May Opitz and John Amoateng talk about new Black German groups (1987)

AWA Finnaba, No.9, 1987 contains a rare interview with the Afro-German poet and activist May Ayim (then known as May Opitz) and the activist and film maker John Amoateng (Kantara). They discuss recently founded Black German organizations like the Initiative of Black People in Berlin and Initiative of Black Germans based around Frankfurt am Main. They also discuss common experiences of marginalization and ways to combat that, both by coming together in such groups and through historical research. They insist on the importance of drawing their fellow Germans’ attention to the lasting legacies of colonialism and to the persistence of racism, but also the importance of drawing Black Germans’ attention to histories of the diaspora. For Opitz and Amoateng, that includes exploring African roots and the diversity of Black experiences, which were otherwise unfamiliar for those Afro-Germans raised by single white German mothers. It also means uncovering histories of Black Germans in earlier eras, like Fasia Jansen‘s experiences under the Nazis or the writings of the early modern philosopher Anton Wilhelm Amo.

The interview is left in its entirety, in its original language. The spelling of Ayim’s name is by choice of AWA editors.

Philipp Khabo Koepsell


Speak your Mind: A talk with Mai Opitz (26 years) and John Amoateng (22 years), two members of the Afro- German group “Initiative Schwarze in Berlin”

MAI: We are called ” Initiative Schwarze in Berlin”, all of us black Germans feel this isolation and would like to meet. When I was growing up with my white foster parents, I was the only black. At school and later at university in Bavaria, I was alone. Here in Berlin, I started meeting other black Germans like Nii and Martin (co-founders of the group) and the idea to organise ourselves crystallised . We advertised in the papers and invited people by word of mouth. About 30 people ranging between 14 and 28 years of age turned up. Amongst us are Afro-Germans (in the majority), Afro-British and even Afro-Russian. There’s another group in Frankfurt/ Wiesbaden of about 20 members between 30 – 40 years of age. Our ideas are similar, but they call themselves “Initiative Schwarze Deutsche”. They exist for two years now. There are a few people in Aachen, Koln and Stuttgart who are beginning to organise themselves.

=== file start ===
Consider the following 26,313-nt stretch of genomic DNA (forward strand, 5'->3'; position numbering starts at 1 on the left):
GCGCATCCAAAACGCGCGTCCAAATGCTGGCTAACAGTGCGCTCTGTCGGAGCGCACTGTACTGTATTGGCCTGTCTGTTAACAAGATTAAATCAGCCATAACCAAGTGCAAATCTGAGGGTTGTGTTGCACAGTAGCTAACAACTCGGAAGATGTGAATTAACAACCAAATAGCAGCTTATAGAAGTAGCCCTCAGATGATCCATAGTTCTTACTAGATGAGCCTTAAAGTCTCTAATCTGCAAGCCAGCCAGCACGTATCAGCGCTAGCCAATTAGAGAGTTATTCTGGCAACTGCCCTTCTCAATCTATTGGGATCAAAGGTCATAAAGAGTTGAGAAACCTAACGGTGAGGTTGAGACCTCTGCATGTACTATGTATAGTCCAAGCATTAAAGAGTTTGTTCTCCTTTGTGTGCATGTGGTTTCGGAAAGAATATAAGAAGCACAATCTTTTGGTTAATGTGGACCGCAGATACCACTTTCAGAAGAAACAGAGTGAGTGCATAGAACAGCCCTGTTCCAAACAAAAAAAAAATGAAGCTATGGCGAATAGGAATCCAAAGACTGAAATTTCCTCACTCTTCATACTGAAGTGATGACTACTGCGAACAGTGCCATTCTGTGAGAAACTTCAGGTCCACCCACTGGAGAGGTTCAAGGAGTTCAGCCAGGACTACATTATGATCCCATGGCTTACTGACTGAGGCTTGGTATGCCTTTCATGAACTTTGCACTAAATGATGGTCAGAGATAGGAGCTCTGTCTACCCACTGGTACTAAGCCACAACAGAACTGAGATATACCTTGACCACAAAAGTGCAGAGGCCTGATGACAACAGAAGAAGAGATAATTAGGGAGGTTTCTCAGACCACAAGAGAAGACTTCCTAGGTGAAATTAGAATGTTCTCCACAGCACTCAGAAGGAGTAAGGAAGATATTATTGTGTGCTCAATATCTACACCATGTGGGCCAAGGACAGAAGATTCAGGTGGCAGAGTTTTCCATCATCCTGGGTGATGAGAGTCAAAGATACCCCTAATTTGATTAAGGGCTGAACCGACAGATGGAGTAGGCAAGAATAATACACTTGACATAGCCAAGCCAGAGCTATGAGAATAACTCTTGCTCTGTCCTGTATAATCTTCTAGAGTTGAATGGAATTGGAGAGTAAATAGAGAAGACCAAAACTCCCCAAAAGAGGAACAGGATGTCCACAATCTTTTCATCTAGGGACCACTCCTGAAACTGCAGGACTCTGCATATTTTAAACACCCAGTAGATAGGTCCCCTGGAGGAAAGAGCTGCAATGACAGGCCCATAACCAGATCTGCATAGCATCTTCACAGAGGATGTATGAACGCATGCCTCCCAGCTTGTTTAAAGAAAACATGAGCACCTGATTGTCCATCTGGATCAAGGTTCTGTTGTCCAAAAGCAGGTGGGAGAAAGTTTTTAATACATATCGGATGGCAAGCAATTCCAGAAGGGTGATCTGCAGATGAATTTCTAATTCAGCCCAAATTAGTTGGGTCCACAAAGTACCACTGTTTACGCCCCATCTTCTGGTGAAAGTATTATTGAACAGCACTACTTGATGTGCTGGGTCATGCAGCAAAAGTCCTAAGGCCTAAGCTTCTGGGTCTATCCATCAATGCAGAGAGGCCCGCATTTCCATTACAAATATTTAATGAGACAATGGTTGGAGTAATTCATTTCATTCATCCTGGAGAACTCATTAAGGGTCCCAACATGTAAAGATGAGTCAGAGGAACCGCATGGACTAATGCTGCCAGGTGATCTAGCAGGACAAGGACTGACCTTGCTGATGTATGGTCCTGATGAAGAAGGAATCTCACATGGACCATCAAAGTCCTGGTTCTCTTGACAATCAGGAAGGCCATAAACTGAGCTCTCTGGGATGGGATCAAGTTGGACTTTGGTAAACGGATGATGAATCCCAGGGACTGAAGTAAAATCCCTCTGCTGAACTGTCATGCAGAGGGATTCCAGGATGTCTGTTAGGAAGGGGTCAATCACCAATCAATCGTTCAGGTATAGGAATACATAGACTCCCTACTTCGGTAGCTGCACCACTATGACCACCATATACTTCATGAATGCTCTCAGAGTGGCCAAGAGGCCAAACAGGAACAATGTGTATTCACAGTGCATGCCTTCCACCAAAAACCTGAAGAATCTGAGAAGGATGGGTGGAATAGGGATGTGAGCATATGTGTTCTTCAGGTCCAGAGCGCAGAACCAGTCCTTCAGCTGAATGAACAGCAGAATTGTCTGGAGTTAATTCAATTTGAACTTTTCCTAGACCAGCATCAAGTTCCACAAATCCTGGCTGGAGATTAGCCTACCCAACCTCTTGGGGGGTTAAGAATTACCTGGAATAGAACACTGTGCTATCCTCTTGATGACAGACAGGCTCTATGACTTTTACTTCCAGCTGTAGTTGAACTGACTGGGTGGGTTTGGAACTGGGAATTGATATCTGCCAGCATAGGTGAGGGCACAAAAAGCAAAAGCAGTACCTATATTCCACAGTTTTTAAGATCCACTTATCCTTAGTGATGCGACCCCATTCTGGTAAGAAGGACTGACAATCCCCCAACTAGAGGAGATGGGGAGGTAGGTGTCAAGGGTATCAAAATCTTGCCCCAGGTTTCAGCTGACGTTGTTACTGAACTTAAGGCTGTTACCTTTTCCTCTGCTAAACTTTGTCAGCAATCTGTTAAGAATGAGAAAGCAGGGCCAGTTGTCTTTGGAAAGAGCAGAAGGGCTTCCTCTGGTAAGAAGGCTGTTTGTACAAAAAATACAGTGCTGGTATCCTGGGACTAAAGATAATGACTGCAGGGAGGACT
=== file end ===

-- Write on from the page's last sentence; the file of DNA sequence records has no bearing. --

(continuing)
JOHN: The reason why people have joined our group, is for me an emotional one, this feeling to get to know other black Germans. Up to now most of us have been living in isolation. What we have lacked is a disciplined and engaged group which will bring us together. As a group we can better react to racism, protect ourselves. We need to lobby to speak out our interests, so as to check racism.

MAI: We are all confronted with marginalisation in this society. I’m not sure whether everybody would call this racism. We want to do something against it. We are tired of being alone amongst white people and having always to explain your feelings. You see here in Germany there’s no real discussion about racism. They talk of Auslanderfeindlichkeit, but seldom call it racism. With this long word they try to hide the real intensity and structures of racism. People mention that foreigners are different from the Germans. How they look, their religious/cultural practice like the Turks. But in the situation of black Germans they can’t say this. They would like to see us as a problem. These poor Afro-Germans, they are mixed. They have a problem. We have no problem with our colour, but the society creates difficulties for us.